Complaints to the Financial Ombudsman Service last year reached record numbers, driven by a surge in disputes over unauthorised overdraft charges and payment protection insurance.
The FOS yesterday reported a 30 per cent jump in the number of new formal complaints it received in its 2007/2008 financial year to 123,089 - an all-time high in its seven year history. The hike in dispute numbers reverses the decline in complaints seen last year.
FOS chairman Christopher Kelly said: "This time last year we had hoped we were starting to see a downward trend in complaint numbers for the first time. But instead, events during the year have led to the ombudsman service receiving record numbers of new cases."
FOS said the number of enquiries received in 2007/2008 also set a new record, up 27 per cent on the previous year at 794,648.
Banking related disputes leapt in the first part of last year, fuelled by consumer anger at unauthorised overdraft charges.
The period between April and July last year saw a ten-fold surge in bank charge complaints - nearly 32,000 - as the High Court test case involving the Office of Fair Trading and eight current account holders unfolded.
But the ombudsman service has put bank overdraft charge complaints on hold from last July as it waits for the outcome of the High Court test case.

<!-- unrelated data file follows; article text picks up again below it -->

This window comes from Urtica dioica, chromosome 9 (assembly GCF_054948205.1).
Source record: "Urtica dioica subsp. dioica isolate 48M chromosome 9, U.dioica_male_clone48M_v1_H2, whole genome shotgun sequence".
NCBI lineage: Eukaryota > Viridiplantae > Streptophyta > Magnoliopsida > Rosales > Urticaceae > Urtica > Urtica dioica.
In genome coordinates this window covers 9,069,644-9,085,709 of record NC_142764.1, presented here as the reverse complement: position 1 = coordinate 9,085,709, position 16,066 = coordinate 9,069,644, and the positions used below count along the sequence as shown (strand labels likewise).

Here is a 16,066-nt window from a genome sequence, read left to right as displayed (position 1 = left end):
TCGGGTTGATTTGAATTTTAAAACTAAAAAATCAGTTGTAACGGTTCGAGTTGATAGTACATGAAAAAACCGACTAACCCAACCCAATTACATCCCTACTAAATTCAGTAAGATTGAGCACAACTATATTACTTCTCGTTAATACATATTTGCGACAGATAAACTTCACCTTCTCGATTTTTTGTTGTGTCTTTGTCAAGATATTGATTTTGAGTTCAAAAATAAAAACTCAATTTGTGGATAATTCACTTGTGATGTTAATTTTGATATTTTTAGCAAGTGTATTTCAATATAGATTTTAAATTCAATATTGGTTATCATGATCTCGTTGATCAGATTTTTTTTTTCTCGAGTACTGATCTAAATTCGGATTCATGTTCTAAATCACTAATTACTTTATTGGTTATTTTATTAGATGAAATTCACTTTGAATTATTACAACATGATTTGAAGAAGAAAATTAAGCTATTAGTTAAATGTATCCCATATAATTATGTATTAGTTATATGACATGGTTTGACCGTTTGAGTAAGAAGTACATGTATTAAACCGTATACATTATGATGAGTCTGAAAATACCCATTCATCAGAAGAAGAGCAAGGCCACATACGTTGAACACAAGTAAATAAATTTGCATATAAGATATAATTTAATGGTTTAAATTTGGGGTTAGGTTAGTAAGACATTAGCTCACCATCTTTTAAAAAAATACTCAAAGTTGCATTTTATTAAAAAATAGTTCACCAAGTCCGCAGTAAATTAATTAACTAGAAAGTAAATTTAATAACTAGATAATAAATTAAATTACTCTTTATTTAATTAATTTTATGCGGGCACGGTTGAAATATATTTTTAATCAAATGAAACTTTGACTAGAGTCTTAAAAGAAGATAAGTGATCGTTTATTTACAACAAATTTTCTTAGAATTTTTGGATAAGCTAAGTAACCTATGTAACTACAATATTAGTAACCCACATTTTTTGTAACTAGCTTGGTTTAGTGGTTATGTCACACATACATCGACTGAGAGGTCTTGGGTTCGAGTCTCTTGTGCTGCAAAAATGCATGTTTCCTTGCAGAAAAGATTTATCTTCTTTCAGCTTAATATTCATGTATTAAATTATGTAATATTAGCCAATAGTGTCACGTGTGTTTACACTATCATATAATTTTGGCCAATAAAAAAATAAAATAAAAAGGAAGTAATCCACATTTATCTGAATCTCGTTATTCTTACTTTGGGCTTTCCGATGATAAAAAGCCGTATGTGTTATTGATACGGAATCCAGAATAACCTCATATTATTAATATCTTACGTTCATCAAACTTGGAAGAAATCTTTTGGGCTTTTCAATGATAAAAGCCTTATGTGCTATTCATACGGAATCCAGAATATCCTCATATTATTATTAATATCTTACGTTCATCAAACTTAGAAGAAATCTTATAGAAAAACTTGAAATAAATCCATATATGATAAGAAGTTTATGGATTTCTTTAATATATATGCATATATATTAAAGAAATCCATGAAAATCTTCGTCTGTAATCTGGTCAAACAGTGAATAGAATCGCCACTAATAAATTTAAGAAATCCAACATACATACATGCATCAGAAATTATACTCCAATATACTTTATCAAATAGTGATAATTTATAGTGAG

Payment protection insurance complaints also rose more in the first three months of 2008 than in the whole of 2007, making it the most complained about insurance product. Complaints about the controversial insurance, which covers repayments on credit cards and loans if the holder becomes unemployed or unable to work due to accident or illness, rose six-fold to 10,652.
PPI has attracted criticism that it is overpriced and has been mis-sold to people who would never be able to make a claim on their policy.
Which? magazine this week said a third of people who have taken out the loan payment protection insurance in the last five years may fall foul of claim criteria, affecting as many as two million policies.
The Competition Commission will deliver what is expected to be a highly critical report on the £5 billion a year industry later this month.
Most complaints to the ombudsman about PPI relate to how policies were sold rather than complaints about rejected claims.
Complaints to the ombudsman about motor and household insurance also rose last year.
But disputes about other financial products, such as health and travel insurance, were down six per cent and three per cent respectively and complaints about some investment products were down more than 50 per cent. Sir Christopher said: "The picture is mixed and the continued slowdown in the number of disputes referred to us about health insurance, travel insurance and some investment products is very welcome, especially where this follows specific initiatives by the industry sectors involved to improve standards of complaints-handling."
FOS said half of the disputes it handled re-lated to six of the UK's largest financial service groups, broadly reflecting the amount of business they do with customers.
Although most complaints were turned down, the majority of bank charge and credit card cases, 84 per cent and 79 percent respectively, were upheld.